Coming to Terms: A Theory of Writing Assessment

By Patricia Lynne

CoverIn a provocative book-length essay, Patricia Lynne argues that most programmatic assessment of student writing in U.S. public and higher education is conceived in the terms of mid-20th century positivism. Since composition as a field had found its most compatible home in constructivism, she asks, why do compositionists import a conceptual frame for assessment that is incompatible with composition theory? By casting this as a clash of paradigms, Lynne is able to highlight the ways in which each theory can and cannot influence the shape of assessment within composition. She laments, as do many in composition, that the objectively oriented paradigm of educational assessment theory subjugates and discounts the very social constructionist principles that empower composition pedagogy. Further, Lynne criticizes recent practice for accommodating the big business of educational testing—especially for capitulating to the discourse of positivism embedded in terms like "validity" and "reliability." These terms and concepts, she argues, have little theoretical significance within composition studies, and their technical and philosophical import are downplayed by composition assessment scholars. There is a need, Lynne says, for terms of assessment that are native to composition. To open this needed discussion within the field, she analyzes cutting-edge assessment efforts, including the work of Broad and Haswell, and she advances a set of alternate terms for evaluating assessment practices, a set of terms grounded in constructivism and composition. Coming to Terms is ambitious and principled, and it takes a controversial stand on important issues. This strong new volume in assessment theory will be of serious interest to assessment specialists and their students, to composition theorists, and to those now mounting assessments in their own programs.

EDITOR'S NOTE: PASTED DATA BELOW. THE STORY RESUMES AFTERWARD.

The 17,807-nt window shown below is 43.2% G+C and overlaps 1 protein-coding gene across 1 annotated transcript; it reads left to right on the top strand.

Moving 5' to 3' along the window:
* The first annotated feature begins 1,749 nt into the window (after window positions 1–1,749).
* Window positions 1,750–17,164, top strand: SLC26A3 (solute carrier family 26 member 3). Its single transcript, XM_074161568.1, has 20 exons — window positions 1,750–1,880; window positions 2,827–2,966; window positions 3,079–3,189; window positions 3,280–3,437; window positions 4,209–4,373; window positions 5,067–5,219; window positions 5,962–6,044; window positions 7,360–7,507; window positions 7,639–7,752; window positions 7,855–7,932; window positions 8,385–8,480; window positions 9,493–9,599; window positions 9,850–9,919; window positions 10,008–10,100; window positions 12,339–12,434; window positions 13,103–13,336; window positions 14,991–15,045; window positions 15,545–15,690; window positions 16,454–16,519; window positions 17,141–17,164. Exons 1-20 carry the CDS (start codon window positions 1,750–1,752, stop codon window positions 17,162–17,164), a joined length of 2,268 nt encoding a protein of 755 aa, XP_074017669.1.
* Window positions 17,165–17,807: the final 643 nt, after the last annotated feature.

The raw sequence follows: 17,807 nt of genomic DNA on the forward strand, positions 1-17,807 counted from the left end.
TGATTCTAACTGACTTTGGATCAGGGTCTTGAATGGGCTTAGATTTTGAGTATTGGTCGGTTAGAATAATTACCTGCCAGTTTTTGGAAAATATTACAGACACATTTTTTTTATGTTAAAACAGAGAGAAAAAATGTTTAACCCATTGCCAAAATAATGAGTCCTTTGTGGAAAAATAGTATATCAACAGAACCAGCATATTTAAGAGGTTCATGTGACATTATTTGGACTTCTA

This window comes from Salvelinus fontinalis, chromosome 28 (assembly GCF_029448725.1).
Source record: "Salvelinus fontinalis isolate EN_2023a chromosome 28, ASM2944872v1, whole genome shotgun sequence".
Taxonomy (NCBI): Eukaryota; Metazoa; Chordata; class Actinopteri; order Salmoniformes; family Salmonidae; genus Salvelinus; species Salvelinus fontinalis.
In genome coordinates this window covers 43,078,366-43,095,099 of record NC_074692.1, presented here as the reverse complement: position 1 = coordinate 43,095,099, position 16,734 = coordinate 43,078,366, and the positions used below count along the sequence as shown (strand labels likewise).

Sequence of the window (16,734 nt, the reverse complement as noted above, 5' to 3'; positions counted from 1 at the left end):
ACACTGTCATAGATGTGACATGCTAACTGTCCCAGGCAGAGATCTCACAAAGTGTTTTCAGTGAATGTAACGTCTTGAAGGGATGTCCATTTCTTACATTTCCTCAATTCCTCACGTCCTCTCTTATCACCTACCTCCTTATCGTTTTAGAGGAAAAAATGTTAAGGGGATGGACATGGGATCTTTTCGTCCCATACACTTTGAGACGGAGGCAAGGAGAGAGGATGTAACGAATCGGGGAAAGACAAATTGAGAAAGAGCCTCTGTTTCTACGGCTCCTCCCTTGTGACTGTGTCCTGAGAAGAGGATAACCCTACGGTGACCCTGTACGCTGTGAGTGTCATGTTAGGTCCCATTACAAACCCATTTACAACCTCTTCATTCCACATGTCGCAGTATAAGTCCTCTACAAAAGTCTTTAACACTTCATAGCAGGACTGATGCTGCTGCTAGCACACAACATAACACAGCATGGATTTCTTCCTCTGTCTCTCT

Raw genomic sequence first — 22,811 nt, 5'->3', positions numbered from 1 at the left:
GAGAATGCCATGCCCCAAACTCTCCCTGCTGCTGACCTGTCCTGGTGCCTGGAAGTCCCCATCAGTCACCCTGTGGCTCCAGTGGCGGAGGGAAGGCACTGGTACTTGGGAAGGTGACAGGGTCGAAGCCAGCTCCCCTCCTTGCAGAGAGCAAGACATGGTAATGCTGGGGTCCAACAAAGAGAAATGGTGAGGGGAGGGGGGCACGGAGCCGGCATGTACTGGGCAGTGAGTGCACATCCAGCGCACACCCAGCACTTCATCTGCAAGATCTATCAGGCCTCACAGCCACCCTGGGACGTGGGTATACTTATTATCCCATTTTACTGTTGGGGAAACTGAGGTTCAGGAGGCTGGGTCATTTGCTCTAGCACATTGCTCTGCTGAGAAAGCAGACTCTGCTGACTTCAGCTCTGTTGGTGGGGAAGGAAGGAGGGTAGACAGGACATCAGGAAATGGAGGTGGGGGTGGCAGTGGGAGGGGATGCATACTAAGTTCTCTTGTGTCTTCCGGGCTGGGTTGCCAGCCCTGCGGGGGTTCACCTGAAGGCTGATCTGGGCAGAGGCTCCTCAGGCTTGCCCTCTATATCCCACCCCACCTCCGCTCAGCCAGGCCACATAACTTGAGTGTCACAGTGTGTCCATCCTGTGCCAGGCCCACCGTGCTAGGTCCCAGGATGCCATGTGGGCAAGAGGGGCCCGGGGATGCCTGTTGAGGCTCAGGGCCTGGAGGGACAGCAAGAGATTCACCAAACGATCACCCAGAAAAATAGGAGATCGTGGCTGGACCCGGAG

Table of Contents

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Front Matter

Introduction: Choosing our Terms

Chapter 1. Large-Scale Writing Assessment Practices and the Influence of Objectivity

Chapter 2. Contemporary Literacy Scholarship and the Value of Context

Chapter 3. Wrestling with Positivism

Chapter 4. Theory Under Construction

Chapter 5. The Politics of Theorizing

Chapter 6. Theorizing Writing Assessment

Chapter 7. Theory in Practice

Conclusion. Coming to Terms

Notes

References

Index

About the Author

Publication Information: Lynne, Patricia. (2004). Coming to terms: A Theory of writing assessment. Utah State University Press. https://digitalcommons.usu.edu/usupress_pubs/149

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